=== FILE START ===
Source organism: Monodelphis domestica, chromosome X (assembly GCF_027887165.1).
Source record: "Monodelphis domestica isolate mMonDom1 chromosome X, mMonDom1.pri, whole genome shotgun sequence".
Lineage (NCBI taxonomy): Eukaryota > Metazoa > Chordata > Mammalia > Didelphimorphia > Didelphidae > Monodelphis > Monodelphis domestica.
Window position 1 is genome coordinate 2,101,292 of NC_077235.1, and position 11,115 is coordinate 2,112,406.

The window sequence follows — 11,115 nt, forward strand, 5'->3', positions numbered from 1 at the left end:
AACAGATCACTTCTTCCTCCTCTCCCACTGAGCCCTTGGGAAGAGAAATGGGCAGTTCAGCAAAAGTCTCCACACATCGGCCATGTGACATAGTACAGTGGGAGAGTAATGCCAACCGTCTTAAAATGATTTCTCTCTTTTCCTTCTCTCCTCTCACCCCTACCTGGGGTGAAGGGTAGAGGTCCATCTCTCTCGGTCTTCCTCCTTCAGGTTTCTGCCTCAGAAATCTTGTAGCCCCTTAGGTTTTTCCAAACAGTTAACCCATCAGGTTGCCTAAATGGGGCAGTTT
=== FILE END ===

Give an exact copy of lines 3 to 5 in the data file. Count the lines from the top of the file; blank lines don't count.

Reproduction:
Lineage (NCBI taxonomy): Eukaryota > Metazoa > Chordata > Mammalia > Didelphimorphia > Didelphidae > Monodelphis > Monodelphis domestica.
Window position 1 is genome coordinate 2,101,292 of NC_077235.1, and position 11,115 is coordinate 2,112,406.

The window sequence follows — 11,115 nt, forward strand, 5'->3', positions numbered from 1 at the left end: